Picking up some decades after James T Kirk et al boldly went where no-one had gone before, the Enterprise D sets off on a continuing mission to seek out new life and new civilisation. Captain Jean-Luc Picard, Commander Riker, Lt. Cmdr Data and the rest form a new crew as Star Trek creator Gene Roddenberry tries to create a new Star Trek series for a new generation. Danger, adventure, discovery and excitement await.
As becomes clear from the abundant special features on this packed Blu-ray release, Star Trek: TNG was a risky proposition. Star Trek had moved on to the big screen, its characters long-since iconic, the cast of this new series were relative unknowns, seeking to very big shoes and all of the time the question hung there in the air – could Roddenberry do it again?
The answer proved to be “yes”, though this is a far from imperious debut season for the now rightly lauded show. The characters understandably take time to establish themselves and we in turn take time to warm to them. The youngest of the contingent, Wil Wheaton as Wes Crusher, proves a little annoying at first, though manages to loosen up as the season progresses. Although beset by feelings of inadequacy and insecurity, Patrick Stewart excels as the new captain, Jean-Luc Picard, putting clear water between his iteration of a Star Fleet captain and that of Shatner’s Kirk. Not better or worse, just markedly different and all the more enjoyable and satisfying for it.
Most of the cast give excellent accounts of themselves, with Brent Spiner’s Data an obvious stand-out, his quest for humanity well-crafted and subtly played throughout. The show would not really hit its stride until (spoiler!) Denise Crosby’s Tasha Yar was written out, resulting in Michael Dorn’s (Klingon) Worf being promoted to head of security and eventually in later season’s Geordi La Forge becoming head of Engineering. It is inevitable with a show that would go on to span seven seasons and four further features that it takes time to establish itself, but some of the characterisation is noticeably thin in this first season.
There isn’t enough space here (nor enough patience among our readership) to analyse all 25 episodes of this opening season, but we get a few stand-out episodes here. We meet Data’s sinister brother Lore, who would go on to pepper much of the span of the show, similarly Q, an omnipotent alien who becomes fascinated by humans and Picard in particular sets himself up as a strong recurring character. Two separate episodes cover the possibility of a conspiracy within Star Fleet and although by modern standards some of the special effects have dated horribly, the story-telling and acting are strong enough to paper over the cracks. The episodes cover a good range of action, encounters with aliens, moral and ethical conundrums and mythology building (the return of the Romulans, the first tease at what would come to be the introduction of the Borg) and the fact that the high water marks of the end of season 3 and much of season 5 are fallen short of is no reason to lambast what is a commendable enough season of science-fiction.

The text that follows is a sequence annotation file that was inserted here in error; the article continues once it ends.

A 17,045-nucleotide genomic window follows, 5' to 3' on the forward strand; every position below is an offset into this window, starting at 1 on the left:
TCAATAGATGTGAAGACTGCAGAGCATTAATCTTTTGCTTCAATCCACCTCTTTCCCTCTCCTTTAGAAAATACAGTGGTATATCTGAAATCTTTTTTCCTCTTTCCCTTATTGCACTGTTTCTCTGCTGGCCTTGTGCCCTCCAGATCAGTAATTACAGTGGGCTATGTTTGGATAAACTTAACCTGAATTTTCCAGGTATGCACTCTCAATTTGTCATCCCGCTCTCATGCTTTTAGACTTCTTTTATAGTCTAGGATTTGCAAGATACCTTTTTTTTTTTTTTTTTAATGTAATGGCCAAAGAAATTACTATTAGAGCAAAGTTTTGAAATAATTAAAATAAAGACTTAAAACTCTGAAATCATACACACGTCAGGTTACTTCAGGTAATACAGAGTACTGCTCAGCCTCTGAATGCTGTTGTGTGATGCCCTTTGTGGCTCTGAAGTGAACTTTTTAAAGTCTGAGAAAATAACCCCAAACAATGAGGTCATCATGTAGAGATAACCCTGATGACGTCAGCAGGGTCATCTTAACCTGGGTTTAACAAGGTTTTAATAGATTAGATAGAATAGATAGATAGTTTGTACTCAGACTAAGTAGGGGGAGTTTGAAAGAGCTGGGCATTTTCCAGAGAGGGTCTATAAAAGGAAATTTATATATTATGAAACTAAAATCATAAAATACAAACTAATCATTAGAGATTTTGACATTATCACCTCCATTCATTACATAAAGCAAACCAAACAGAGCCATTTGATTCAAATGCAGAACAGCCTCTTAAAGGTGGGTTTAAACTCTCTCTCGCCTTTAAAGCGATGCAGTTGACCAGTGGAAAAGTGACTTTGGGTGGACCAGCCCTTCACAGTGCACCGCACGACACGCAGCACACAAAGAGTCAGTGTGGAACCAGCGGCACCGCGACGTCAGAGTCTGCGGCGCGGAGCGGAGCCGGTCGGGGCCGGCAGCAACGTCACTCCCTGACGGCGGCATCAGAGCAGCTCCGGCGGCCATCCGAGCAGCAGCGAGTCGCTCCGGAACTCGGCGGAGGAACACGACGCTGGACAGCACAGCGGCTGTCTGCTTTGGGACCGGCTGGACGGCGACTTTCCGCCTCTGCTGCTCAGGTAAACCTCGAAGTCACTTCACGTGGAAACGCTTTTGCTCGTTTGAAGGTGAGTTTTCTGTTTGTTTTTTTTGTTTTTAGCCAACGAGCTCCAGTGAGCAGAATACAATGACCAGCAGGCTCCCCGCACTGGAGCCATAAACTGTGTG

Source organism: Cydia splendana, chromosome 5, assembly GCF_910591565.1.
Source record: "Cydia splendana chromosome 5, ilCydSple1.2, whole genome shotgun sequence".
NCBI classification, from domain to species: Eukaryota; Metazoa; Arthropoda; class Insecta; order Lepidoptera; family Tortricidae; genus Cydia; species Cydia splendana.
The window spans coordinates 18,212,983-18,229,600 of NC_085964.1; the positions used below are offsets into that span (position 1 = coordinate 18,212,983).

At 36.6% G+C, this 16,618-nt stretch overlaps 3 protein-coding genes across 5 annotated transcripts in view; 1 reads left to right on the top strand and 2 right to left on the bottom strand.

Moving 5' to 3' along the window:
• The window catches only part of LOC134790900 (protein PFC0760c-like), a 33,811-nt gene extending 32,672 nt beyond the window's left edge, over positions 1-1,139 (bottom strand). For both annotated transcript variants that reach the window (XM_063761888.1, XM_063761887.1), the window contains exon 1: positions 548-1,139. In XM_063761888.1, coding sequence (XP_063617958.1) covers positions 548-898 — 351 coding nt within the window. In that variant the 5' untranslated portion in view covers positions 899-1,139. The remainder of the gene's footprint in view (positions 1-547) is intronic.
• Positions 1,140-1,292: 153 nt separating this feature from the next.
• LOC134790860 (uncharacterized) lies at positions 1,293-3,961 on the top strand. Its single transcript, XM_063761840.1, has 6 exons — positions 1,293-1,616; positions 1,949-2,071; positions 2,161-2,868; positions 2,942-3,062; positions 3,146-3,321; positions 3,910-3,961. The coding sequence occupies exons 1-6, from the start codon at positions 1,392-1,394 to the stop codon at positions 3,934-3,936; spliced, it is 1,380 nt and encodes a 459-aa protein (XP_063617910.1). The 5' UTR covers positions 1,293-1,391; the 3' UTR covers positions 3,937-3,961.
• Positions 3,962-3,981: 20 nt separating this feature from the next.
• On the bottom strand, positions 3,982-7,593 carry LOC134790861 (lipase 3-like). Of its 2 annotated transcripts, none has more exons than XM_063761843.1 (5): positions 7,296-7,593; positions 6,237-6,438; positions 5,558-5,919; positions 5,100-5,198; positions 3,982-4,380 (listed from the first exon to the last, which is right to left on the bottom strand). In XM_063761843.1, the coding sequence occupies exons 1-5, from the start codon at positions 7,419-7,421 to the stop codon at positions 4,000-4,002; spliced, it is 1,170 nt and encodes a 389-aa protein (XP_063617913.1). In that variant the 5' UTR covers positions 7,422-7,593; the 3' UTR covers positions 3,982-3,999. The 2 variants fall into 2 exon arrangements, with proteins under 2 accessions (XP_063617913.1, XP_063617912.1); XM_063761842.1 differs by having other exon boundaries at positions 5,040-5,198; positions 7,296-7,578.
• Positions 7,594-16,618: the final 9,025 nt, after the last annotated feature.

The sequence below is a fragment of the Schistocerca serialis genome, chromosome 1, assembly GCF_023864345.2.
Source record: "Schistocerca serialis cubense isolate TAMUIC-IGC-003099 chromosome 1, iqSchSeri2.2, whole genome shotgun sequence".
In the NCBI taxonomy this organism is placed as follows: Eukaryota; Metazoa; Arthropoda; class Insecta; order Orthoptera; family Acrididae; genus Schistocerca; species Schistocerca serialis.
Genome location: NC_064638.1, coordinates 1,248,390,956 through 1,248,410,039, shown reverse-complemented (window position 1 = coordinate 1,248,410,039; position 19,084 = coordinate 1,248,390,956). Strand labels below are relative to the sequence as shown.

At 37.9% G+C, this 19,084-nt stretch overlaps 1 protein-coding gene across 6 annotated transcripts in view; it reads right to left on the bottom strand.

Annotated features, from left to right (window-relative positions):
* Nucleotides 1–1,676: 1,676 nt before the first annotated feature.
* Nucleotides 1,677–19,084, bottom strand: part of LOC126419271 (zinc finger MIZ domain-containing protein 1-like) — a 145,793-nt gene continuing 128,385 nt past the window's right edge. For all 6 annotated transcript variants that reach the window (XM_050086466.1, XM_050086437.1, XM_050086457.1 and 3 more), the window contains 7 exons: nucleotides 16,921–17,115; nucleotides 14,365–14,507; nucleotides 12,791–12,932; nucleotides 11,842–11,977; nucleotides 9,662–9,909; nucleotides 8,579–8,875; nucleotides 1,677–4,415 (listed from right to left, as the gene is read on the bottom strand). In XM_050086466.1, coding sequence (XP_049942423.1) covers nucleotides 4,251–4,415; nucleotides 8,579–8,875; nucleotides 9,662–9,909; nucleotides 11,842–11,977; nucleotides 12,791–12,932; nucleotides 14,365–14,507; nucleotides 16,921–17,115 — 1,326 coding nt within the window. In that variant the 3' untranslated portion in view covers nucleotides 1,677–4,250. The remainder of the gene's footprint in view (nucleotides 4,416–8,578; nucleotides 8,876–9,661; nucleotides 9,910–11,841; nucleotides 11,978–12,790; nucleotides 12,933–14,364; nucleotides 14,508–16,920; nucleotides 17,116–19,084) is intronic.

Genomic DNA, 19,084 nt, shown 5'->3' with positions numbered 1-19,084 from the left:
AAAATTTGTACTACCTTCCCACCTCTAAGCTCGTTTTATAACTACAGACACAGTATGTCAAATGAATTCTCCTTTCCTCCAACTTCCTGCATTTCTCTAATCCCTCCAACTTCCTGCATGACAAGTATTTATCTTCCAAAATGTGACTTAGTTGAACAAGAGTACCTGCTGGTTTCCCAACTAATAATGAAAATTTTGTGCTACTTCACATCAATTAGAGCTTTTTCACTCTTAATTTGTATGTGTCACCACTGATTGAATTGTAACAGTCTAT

Not as good as the show would become, but much better than a lot of what has gone before and since, this will perhaps chiefly appeal to those who are already fans, but should hold the interest of the uninitiated as well.
Extras: Masses. We have a multi-part documentary looking at the creation and initial reception of the show, featuring pretty much everyone. We also get introductions to episodes, a gag reel and a number of retrospectives. A handsome package to go along with an exemplary HD brush up of the episodes themselves.